If the data supports your hypothesis, you are on to something meaningful. If not, consider why, based on your knowledge of the system. Then it is back to the drawing board-time to make another hypothesis. Perhaps you cannot trust your results due to some questionable procedures, and you should repeat the experiment. Maybe you find you do not have enough information; collect more data from the same experiment, or design a new one to test the same hypothesis. Or maybe your results bring up many exciting new questions that require you to do scores of new experiments to answer them!!!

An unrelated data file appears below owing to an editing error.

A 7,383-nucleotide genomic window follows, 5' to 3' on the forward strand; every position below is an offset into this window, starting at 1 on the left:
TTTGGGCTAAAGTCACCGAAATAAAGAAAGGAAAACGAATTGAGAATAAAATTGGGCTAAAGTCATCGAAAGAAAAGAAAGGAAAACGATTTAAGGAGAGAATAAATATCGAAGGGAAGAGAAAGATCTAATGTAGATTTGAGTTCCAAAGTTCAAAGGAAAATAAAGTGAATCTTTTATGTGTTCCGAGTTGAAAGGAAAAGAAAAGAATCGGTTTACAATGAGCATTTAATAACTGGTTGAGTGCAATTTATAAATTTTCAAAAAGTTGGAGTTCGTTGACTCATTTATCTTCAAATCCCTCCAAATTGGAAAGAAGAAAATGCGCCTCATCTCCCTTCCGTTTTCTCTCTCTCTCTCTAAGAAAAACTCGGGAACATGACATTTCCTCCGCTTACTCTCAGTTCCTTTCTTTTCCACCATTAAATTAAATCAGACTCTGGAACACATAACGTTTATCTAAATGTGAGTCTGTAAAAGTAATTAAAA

You should get the idea that whatever your conclusion is, it is never final. You should always end up with new questions, with some components yet unresolved. The more we know, the more we know how much more we do not know.

Main Page | Introduction and Objectives | Scientific Investigation | Experimental Procedures | Writing Procedures | Mendelian InheritanceMonohybrid and Dihybrid Exercises | Reference | Miscellaneous | Overview | The Question | The Hypothesis | The Experiment | The Scientific Paper | Variables | Procedures | Predictions | Protocol | Data Evaluations | Conclusions |